Coding Hard, Not Coding Smart

For my latest project, after noting the lights and built in sounds for the Pibrella board add-on for the Raspberry Pi, I decided I wanted to create a gaming script that when combined with kids imagination, could be used in a variety of ways. The game, “Red Light, Green Light” was the source of the inspiration.

The requirements were as follows:

  1. Use the lights on the board to have different variations and times lit to mark movement.
  2. Use different sounds in conjunction with the lights to signal a change or an alarm when the game play must stop, (i.e. red light.)
  3. The game play must be random so that the players wouldn’t know which light would execute, (green for go, yellow for slow motion and red for stop movement) without human intervention.

Now I created the initial script to test the process without issue. I used the Pibrella and time modules-

import pibrella
import time

#start game with success and green light. During green, (25 seconds) people will move as fast as want.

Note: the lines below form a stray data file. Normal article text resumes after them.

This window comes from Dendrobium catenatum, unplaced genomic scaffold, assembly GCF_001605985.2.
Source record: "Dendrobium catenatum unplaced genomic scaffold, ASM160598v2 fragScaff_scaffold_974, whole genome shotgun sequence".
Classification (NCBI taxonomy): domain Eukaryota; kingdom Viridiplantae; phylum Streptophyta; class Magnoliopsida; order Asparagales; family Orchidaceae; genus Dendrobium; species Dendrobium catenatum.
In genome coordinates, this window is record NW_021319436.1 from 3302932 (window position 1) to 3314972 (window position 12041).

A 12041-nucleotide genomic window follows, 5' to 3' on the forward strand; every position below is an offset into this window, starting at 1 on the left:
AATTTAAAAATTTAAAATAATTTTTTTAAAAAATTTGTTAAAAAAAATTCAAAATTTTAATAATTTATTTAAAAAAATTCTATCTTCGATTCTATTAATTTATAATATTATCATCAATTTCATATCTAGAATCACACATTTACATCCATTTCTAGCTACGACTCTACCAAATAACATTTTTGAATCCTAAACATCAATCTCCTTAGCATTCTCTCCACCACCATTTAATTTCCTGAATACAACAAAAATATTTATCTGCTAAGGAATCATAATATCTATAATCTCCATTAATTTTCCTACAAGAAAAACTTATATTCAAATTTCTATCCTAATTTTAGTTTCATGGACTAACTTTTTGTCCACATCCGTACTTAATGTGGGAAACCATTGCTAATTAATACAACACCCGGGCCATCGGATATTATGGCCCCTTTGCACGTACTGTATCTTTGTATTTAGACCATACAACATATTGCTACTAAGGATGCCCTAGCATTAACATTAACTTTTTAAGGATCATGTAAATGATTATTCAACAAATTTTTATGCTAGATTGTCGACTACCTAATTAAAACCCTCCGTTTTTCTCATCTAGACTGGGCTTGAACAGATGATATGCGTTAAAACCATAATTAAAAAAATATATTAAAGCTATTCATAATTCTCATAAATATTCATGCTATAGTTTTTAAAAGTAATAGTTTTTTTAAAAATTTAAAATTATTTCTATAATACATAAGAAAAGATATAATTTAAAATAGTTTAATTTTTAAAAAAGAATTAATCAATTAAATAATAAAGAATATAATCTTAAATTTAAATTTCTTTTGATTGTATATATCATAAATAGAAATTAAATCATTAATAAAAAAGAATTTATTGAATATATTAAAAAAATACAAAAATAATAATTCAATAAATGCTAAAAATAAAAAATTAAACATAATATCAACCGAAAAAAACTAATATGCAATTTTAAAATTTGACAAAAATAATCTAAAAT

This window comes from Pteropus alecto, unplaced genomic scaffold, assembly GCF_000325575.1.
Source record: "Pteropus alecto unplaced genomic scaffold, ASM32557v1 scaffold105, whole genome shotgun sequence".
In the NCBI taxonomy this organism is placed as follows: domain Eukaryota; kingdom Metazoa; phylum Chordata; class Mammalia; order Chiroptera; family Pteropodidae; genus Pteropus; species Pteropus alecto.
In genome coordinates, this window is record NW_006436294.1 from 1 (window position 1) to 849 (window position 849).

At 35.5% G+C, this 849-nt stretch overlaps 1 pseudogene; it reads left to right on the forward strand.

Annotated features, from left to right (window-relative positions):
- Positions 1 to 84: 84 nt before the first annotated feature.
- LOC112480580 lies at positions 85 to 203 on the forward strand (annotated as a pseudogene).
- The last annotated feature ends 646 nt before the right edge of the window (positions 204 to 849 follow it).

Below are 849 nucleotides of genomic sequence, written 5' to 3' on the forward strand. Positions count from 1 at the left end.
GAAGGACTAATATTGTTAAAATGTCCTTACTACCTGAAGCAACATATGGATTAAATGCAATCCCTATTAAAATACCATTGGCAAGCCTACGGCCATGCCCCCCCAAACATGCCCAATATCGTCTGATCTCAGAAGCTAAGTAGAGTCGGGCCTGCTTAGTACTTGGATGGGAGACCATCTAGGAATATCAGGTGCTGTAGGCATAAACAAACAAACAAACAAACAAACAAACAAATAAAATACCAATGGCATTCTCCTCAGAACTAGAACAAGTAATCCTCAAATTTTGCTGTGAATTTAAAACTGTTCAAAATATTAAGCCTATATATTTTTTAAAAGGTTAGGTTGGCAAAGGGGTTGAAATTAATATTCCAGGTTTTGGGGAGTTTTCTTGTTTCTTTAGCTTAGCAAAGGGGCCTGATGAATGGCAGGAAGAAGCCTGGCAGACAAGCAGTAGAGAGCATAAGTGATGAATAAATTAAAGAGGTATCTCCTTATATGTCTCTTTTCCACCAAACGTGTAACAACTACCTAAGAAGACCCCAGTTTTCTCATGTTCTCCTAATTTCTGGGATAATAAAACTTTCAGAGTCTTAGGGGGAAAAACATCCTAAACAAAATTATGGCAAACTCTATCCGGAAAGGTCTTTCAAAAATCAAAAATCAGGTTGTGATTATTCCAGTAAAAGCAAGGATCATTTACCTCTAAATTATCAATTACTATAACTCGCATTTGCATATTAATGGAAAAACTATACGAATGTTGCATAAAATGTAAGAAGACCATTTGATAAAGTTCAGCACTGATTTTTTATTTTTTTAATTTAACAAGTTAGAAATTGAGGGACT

pNow lets go in slow motion. Signal the yellow alarm and then light for 15 seconds of slow motion movement. frequency )
pibrella.buzzer.note( 1 ) #this is the frequency for the Note A
#Now for a stop movement or red light in the game.,4,2,1) #we’ll make the light pulse instead of just light up


Now this seems pretty straight forward, but now I wanted to add in the logic to have random runs on times and variations of colored light sequence. I started by duplicating the script and adding in different rotations and time. I planned on six different scripts with different amount of time included in it and rotations…about 150 lines of code when I finished.